Jack Liffey's new girlfriend, Gloria Martinez, a police sergeant of Paiute-Latino heritage, talks him into looking into the disappearance of her beautiful 18-year-old niece, Luisa, from a tiny reservation in the Owens Valley.
To escape abuse, the girl had threatened to run away to L.A.'s porn industry, and in fact does become caught up in the phone sex business, then hostessing, and finally the trashy business of videotaping the homeless engaged in wildly dangerous stunts. Luisa is fought over by a motley band of lowlifes and would-be rescuers, including the Jamaican Trevor "Terror" Pennycooke, whom Jack knows from an earlier case. The hunt for Luisa comes together in the Malibu Hills, where a bumbling army of suitors and rescuers touch off a gun battle and dangerous firestorm that sweeps Jack and everyone else ahead of it down the Malibu Hills toward the ocean.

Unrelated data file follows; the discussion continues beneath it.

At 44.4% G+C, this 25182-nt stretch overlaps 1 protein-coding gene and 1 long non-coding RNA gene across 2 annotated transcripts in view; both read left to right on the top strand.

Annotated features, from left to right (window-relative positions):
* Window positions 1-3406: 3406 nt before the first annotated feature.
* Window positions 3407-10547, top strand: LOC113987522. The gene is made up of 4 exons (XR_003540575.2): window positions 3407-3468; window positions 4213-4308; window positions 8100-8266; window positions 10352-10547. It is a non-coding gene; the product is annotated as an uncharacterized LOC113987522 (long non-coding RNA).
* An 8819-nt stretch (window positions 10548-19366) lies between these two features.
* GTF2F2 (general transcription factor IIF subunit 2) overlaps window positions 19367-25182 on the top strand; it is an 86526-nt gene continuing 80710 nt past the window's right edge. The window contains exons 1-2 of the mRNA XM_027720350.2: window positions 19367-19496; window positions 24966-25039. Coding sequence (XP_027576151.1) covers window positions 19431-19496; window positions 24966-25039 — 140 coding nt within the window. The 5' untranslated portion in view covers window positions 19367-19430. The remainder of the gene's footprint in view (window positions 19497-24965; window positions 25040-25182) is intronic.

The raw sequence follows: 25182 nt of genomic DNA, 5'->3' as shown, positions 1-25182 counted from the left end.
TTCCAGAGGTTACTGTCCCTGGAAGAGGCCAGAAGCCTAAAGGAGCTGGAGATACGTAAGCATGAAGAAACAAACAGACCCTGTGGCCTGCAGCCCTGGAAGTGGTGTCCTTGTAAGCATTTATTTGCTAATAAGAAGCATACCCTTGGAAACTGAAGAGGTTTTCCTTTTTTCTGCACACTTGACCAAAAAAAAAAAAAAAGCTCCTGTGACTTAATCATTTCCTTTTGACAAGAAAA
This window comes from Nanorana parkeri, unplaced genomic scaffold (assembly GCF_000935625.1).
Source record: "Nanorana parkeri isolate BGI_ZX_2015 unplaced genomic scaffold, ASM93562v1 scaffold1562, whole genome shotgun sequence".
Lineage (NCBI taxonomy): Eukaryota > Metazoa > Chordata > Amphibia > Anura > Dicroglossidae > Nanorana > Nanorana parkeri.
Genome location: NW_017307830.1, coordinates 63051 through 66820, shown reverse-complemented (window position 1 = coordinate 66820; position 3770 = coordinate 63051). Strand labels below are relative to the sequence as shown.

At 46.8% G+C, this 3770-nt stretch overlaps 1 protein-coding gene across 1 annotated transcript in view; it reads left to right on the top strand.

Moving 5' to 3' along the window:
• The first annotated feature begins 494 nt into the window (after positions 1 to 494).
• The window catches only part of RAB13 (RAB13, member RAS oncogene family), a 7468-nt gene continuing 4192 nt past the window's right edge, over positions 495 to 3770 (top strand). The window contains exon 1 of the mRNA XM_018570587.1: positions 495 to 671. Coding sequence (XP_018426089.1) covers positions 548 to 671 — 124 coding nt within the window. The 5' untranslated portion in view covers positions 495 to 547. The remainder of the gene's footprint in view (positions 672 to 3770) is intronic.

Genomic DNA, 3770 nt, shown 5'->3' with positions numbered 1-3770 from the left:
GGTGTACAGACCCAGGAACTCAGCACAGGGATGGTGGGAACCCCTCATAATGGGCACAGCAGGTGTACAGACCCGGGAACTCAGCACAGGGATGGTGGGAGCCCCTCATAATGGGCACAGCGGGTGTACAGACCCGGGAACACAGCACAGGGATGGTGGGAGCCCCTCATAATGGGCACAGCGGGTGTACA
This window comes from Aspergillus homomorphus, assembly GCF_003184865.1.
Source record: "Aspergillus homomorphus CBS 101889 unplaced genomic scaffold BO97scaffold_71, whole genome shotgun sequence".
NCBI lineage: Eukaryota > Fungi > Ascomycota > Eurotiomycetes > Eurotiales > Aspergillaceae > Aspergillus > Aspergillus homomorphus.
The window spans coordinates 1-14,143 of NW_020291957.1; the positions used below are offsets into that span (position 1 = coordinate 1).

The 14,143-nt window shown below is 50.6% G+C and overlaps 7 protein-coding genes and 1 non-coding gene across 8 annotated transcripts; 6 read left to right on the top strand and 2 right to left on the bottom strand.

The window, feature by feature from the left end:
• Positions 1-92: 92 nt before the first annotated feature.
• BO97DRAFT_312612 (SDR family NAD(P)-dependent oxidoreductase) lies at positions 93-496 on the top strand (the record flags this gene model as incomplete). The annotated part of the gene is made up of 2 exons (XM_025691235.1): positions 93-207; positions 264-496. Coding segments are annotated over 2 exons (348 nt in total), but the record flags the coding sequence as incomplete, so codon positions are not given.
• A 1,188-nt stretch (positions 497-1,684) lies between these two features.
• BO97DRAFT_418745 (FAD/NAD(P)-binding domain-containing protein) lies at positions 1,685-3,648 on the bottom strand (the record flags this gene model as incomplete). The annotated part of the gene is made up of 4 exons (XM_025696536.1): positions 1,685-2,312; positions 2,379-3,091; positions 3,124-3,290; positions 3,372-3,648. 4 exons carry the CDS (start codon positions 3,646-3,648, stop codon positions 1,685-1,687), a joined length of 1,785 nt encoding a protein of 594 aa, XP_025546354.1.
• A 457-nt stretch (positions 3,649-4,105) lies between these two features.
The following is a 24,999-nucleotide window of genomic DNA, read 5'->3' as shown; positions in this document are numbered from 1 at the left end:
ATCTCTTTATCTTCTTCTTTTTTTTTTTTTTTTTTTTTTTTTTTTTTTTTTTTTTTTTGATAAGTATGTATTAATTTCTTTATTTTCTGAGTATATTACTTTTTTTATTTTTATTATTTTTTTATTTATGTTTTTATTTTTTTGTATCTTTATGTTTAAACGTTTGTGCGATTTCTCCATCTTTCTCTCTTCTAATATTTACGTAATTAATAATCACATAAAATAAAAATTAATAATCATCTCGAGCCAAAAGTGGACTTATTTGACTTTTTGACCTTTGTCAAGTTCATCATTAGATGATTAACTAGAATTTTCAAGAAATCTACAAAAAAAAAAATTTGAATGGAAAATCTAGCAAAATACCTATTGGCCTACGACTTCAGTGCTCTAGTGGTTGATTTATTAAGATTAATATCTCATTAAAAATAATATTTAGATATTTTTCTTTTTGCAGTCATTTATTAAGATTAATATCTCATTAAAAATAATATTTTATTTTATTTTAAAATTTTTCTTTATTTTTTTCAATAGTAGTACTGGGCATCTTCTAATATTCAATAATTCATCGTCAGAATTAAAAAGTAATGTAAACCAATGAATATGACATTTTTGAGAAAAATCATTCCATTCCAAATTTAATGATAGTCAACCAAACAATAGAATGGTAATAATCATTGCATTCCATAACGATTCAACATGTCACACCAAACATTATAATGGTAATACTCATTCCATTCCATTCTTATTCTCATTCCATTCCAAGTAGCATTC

When an aimless shot from a car full of teens strikes Jack Liffey's 16-year-old daughter, Maeve, the professional child finder has no intention of allowing justice to follow its aimless course in Shannon's lively eighth series mystery (after 2004's Terminal Island). Gloria Ramirez, the policewoman with whom Liffey lives in East Los Angeles's Boyle Heights, tries to distract him by arranging to have him hired to look for her hopelessly na ve niece, Luisa Wilson, who's disappeared and believed headed for L.A.'s porn factories. Shannon nails bizarre characters like two shady filmmakers, Kenyon Styles and Rod Whipple, who dream of hitting the big money by filming contrived disasters. Gloria's neighborhood has its share of dangers but also its share of charms. Though seedy characters abound, Liffey prefers to look on the bright side: "I'd like to believe everybody's just an inch from okay.... A little less this, a little more that." The world Liffey inhabits is far from okay, but watching him struggle to make a small difference is big entertainment.